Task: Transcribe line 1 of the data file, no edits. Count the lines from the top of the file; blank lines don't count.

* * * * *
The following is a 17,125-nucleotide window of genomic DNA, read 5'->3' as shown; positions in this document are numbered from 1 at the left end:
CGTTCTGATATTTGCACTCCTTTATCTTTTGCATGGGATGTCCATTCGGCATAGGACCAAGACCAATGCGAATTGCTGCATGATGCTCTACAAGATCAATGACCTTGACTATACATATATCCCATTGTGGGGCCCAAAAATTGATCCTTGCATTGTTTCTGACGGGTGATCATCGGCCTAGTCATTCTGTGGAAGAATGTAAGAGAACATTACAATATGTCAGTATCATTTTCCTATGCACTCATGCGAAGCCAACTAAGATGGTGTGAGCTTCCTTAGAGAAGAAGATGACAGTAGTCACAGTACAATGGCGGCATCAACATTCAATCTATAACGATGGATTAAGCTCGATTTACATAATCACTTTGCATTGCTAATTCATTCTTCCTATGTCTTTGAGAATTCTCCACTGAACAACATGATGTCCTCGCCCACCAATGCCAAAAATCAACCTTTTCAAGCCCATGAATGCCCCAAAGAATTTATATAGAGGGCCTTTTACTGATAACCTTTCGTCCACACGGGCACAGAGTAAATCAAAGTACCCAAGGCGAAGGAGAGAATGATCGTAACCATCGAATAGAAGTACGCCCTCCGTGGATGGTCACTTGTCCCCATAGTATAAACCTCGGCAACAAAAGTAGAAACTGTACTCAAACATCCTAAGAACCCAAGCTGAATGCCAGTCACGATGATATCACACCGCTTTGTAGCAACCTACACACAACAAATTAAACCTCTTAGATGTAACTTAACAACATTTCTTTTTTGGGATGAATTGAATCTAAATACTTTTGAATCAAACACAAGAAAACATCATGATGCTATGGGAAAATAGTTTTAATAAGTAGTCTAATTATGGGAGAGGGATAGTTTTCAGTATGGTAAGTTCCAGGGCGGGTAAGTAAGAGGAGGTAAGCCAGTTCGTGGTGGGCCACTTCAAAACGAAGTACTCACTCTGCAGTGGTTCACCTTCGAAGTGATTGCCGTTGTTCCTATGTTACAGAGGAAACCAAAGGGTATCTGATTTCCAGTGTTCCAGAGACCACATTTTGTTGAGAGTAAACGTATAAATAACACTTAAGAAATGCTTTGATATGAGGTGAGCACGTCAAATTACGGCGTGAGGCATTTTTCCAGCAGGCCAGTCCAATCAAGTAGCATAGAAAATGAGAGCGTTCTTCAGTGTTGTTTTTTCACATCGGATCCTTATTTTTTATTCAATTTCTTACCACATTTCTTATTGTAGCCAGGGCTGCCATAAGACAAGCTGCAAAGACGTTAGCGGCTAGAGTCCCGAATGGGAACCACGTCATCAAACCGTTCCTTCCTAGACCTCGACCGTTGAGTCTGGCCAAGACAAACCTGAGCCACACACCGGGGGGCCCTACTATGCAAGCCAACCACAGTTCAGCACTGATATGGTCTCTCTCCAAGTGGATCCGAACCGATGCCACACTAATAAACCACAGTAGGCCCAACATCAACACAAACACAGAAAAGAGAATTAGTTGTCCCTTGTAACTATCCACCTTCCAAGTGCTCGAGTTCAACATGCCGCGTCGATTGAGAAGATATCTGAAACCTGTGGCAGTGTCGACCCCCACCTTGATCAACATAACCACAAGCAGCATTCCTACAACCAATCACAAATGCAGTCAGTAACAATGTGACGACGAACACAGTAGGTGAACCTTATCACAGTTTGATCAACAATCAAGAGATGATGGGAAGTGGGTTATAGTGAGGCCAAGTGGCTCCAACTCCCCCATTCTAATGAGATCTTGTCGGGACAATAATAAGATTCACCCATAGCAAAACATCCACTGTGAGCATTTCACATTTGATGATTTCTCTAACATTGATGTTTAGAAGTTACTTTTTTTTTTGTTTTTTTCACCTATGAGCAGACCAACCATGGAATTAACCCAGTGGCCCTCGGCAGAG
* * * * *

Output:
The following is a 17,125-nucleotide window of genomic DNA, read 5'->3' as shown; positions in this document are numbered from 1 at the left end: